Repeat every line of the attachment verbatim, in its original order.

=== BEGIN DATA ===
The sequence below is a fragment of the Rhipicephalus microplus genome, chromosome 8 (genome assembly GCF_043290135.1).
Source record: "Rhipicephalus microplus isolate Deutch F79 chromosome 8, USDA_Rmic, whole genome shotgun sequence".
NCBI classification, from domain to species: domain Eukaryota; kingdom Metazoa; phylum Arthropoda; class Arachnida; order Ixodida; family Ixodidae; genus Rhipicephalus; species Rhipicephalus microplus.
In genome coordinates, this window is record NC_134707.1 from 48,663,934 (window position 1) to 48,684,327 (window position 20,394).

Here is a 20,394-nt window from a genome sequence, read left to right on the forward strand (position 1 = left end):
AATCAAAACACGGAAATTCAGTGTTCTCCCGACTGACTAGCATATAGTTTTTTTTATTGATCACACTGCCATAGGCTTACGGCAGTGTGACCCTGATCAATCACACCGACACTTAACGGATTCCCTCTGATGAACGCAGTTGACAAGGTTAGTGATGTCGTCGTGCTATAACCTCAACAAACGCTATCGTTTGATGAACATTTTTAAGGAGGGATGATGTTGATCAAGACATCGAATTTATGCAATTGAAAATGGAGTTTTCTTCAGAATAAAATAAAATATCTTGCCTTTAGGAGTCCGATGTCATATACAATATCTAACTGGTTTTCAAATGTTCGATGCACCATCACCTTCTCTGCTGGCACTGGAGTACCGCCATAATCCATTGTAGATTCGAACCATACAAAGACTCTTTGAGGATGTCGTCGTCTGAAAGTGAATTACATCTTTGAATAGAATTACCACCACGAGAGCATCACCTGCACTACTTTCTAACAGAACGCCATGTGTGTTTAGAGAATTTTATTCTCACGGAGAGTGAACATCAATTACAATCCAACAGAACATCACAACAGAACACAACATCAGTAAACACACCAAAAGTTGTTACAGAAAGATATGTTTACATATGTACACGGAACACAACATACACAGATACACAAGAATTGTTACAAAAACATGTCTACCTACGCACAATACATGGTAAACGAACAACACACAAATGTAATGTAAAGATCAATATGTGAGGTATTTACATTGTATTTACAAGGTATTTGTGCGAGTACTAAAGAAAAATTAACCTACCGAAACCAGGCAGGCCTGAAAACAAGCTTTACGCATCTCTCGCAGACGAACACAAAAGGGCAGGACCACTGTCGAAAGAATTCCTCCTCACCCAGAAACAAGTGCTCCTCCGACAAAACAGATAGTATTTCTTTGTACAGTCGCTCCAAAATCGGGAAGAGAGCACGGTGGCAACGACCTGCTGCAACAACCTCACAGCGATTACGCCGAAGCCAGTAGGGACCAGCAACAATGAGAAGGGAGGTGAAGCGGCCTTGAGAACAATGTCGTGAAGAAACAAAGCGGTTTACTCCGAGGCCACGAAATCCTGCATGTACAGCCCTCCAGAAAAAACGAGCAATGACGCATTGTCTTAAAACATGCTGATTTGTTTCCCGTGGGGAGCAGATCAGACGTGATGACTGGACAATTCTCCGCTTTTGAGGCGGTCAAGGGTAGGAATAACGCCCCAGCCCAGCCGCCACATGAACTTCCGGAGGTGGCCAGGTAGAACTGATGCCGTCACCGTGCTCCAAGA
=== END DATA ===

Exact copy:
The sequence below is a fragment of the Rhipicephalus microplus genome, chromosome 8 (genome assembly GCF_043290135.1).
Source record: "Rhipicephalus microplus isolate Deutch F79 chromosome 8, USDA_Rmic, whole genome shotgun sequence".
NCBI classification, from domain to species: domain Eukaryota; kingdom Metazoa; phylum Arthropoda; class Arachnida; order Ixodida; family Ixodidae; genus Rhipicephalus; species Rhipicephalus microplus.
In genome coordinates, this window is record NC_134707.1 from 48,663,934 (window position 1) to 48,684,327 (window position 20,394).

Here is a 20,394-nt window from a genome sequence, read left to right on the forward strand (position 1 = left end):
AATCAAAACACGGAAATTCAGTGTTCTCCCGACTGACTAGCATATAGTTTTTTTTATTGATCACACTGCCATAGGCTTACGGCAGTGTGACCCTGATCAATCACACCGACACTTAACGGATTCCCTCTGATGAACGCAGTTGACAAGGTTAGTGATGTCGTCGTGCTATAACCTCAACAAACGCTATCGTTTGATGAACATTTTTAAGGAGGGATGATGTTGATCAAGACATCGAATTTATGCAATTGAAAATGGAGTTTTCTTCAGAATAAAATAAAATATCTTGCCTTTAGGAGTCCGATGTCATATACAATATCTAACTGGTTTTCAAATGTTCGATGCACCATCACCTTCTCTGCTGGCACTGGAGTACCGCCATAATCCATTGTAGATTCGAACCATACAAAGACTCTTTGAGGATGTCGTCGTCTGAAAGTGAATTACATCTTTGAATAGAATTACCACCACGAGAGCATCACCTGCACTACTTTCTAACAGAACGCCATGTGTGTTTAGAGAATTTTATTCTCACGGAGAGTGAACATCAATTACAATCCAACAGAACATCACAACAGAACACAACATCAGTAAACACACCAAAAGTTGTTACAGAAAGATATGTTTACATATGTACACGGAACACAACATACACAGATACACAAGAATTGTTACAAAAACATGTCTACCTACGCACAATACATGGTAAACGAACAACACACAAATGTAATGTAAAGATCAATATGTGAGGTATTTACATTGTATTTACAAGGTATTTGTGCGAGTACTAAAGAAAAATTAACCTACCGAAACCAGGCAGGCCTGAAAACAAGCTTTACGCATCTCTCGCAGACGAACACAAAAGGGCAGGACCACTGTCGAAAGAATTCCTCCTCACCCAGAAACAAGTGCTCCTCCGACAAAACAGATAGTATTTCTTTGTACAGTCGCTCCAAAATCGGGAAGAGAGCACGGTGGCAACGACCTGCTGCAACAACCTCACAGCGATTACGCCGAAGCCAGTAGGGACCAGCAACAATGAGAAGGGAGGTGAAGCGGCCTTGAGAACAATGTCGTGAAGAAACAAAGCGGTTTACTCCGAGGCCACGAAATCCTGCATGTACAGCCCTCCAGAAAAAACGAGCAATGACGCATTGTCTTAAAACATGCTGATTTGTTTCCCGTGGGGAGCAGATCAGACGTGATGACTGGACAATTCTCCGCTTTTGAGGCGGTCAAGGGTAGGAATAACGCCCCAGCCCAGCCGCCACATGAACTTCCGGAGGTGGCCAGGTAGAACTGATGCCGTCACCGTGCTCCAAGA